“If you asked people in 2019 if there were enough workers, their response would have been no, there’s not. We had a worker shortage in 2019, prior to the pandemic, and we do now. However, it does feel different now,” he said.

Lavers said the pandemic caused workers to shift away from service-based work in such areas as health care, retail and hospitality and toward non-traditional gig work such as Uber driving and remote consulting. While the number of older workers has largely returned to pre-pandemic levels, the number of younger workers has fallen.

The effects are being felt statewide in every sector and in rural as well as in urban regions, according to Skelton. While some employers are able to fill vacancies with remote workers, industries that require workers onsite, such as manufacturing, health care, tourism and hospitality, are facing acute challenges.

Although the minimum wage has been stagnating at $7.25 an hour for several years, market salaries are well above that, Skelton said. In fact, demand for workers is driving up wages to the point that rising labor costs are putting pressure on some business owners trying to provide services and remain profitable.

Karmen Gifford, president of Lakes Region Chamber of Commerce, blames a tight housing market for compounding the problem.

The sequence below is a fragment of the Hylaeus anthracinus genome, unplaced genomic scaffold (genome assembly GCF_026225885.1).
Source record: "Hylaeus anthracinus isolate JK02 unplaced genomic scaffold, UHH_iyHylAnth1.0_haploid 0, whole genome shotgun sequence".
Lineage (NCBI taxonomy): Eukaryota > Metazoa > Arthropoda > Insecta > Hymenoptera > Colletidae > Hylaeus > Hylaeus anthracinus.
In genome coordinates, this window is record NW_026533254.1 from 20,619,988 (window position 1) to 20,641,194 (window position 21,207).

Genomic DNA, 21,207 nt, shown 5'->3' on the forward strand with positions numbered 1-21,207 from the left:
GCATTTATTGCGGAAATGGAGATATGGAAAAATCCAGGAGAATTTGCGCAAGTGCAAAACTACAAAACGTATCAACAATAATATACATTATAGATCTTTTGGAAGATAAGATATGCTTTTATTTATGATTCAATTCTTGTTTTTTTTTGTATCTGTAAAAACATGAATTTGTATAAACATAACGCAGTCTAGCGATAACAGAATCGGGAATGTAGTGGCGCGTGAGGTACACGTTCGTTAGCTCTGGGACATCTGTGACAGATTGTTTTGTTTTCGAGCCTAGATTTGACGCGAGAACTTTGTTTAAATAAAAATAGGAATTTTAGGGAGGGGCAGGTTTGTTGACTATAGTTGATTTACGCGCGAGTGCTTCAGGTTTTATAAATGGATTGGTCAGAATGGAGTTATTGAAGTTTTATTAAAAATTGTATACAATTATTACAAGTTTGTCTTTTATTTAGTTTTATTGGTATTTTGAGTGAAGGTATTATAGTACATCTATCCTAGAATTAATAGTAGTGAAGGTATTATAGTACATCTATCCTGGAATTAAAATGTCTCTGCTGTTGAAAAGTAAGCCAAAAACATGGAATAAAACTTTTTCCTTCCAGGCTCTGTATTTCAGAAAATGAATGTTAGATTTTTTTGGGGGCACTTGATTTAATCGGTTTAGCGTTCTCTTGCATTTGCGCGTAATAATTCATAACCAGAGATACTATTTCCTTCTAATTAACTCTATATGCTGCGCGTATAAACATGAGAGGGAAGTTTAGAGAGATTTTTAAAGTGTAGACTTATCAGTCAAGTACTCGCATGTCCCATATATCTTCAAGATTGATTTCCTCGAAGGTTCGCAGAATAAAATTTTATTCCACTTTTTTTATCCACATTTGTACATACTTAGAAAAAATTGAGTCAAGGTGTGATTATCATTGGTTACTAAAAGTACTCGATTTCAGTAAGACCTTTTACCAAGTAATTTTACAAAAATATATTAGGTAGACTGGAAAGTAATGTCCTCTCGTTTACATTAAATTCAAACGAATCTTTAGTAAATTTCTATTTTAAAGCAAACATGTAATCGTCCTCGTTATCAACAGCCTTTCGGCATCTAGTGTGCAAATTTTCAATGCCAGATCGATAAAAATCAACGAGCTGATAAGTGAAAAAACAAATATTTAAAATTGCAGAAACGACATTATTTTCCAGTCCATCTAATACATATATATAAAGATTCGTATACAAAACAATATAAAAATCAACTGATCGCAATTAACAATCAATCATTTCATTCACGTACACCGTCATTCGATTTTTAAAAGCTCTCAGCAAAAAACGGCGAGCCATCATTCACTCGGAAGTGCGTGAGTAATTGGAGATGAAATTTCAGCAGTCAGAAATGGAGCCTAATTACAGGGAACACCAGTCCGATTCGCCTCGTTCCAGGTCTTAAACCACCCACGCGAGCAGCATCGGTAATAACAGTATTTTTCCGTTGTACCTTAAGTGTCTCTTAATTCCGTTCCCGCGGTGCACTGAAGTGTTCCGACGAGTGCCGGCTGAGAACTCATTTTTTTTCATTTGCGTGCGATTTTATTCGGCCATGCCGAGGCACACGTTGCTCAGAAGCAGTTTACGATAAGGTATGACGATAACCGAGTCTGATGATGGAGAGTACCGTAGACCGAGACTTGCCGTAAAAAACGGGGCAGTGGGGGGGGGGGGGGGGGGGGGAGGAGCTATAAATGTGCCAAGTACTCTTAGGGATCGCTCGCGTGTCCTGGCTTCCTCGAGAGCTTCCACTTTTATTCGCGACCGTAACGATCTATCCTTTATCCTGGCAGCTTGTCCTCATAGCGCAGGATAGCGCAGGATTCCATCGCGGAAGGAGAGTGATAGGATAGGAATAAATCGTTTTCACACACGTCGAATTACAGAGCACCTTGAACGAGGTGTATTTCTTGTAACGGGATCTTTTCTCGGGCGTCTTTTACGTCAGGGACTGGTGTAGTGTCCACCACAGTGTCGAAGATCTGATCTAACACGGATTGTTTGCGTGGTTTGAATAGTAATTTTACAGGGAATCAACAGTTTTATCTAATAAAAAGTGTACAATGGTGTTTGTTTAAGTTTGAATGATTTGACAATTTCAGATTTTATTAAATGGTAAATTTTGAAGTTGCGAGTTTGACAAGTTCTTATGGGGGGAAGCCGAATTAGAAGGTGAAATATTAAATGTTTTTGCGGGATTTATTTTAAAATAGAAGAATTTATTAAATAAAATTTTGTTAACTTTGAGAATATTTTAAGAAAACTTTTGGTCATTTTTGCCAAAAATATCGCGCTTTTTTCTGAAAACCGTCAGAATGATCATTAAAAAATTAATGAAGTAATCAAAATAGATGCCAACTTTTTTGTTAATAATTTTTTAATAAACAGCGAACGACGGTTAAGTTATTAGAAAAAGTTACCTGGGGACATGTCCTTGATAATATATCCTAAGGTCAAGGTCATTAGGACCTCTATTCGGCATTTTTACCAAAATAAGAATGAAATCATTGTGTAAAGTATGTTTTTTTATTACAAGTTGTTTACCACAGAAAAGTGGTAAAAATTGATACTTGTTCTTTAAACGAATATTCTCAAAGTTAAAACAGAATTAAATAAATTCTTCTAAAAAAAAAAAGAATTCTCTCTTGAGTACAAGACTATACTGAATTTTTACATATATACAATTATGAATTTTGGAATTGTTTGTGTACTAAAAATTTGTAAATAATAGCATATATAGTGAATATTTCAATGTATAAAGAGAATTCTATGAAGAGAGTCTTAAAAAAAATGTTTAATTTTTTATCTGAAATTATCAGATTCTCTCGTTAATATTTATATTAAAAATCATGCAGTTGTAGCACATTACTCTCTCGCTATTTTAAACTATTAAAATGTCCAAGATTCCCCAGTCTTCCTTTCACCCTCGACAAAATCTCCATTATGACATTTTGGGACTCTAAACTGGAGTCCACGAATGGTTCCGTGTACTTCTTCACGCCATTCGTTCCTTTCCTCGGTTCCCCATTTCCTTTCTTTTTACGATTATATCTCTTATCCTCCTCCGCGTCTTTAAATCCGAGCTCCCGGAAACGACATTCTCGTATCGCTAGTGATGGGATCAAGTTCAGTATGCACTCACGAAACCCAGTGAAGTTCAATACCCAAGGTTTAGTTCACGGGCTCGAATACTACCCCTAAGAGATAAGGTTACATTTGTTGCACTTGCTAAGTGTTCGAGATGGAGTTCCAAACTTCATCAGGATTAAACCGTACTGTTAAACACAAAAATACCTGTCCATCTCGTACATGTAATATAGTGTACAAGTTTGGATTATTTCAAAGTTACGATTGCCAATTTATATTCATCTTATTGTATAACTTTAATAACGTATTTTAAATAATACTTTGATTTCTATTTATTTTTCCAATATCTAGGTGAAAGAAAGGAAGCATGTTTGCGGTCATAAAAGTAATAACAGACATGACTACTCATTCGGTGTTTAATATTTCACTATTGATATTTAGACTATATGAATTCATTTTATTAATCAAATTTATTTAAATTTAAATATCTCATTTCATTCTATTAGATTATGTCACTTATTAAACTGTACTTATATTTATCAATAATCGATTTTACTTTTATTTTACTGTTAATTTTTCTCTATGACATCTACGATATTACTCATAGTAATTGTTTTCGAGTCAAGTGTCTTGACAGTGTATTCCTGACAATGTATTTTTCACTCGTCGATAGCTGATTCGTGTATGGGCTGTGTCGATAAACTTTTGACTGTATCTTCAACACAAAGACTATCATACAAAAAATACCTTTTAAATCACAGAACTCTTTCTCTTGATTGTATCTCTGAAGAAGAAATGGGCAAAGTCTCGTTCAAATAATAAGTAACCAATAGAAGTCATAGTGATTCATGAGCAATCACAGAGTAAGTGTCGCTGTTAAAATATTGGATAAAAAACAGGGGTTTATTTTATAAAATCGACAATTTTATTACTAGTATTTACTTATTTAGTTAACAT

According to the U.S. Chamber of Commerce, housing is more expensive in New Hampshire than the national average. Median rent is $1,145 per month, and the median home cost is $467,775.

“In our area, it’s a lack of inventory,” Gifford said. “People are staying in their rental properties because there is no housing for them to transition into. People say they will take a job, then they can’t find an apartment or a long-term bed and breakfast, and have to back out of accepting the offer.”

Skelton agreed, adding, “We know building more housing will help support workforce sustainability and growth. People want to stay, to move closer to a job they would like to take, people who want to move to New Hampshire for a job — we need more housing at all levels.”

Out of necessity, some business owners have become landlords.

Just this year, Willey has housed 48 Hart’s Turkey Farm Restaurant workers from Moriches, Jamaica, Barbados and El Salvador in several properties he has purchased near the restaurant.

“It is difficult to live here, there is nothing affordable,” he said. “We have to provide housing. Originally, we housed visa workers, but now we house American workers too. Not in my wildest dreams did I think I’d need to help them find a place to live.”

John Stephens, owner of Stephens Landscaping in Moultonborough, brings in his seasonal workforce from Puerto Rico. Finding housing proved to be a challenge for them, so his company acquired several multi-family and single family homes, so they can bring their families with them and put their children in school.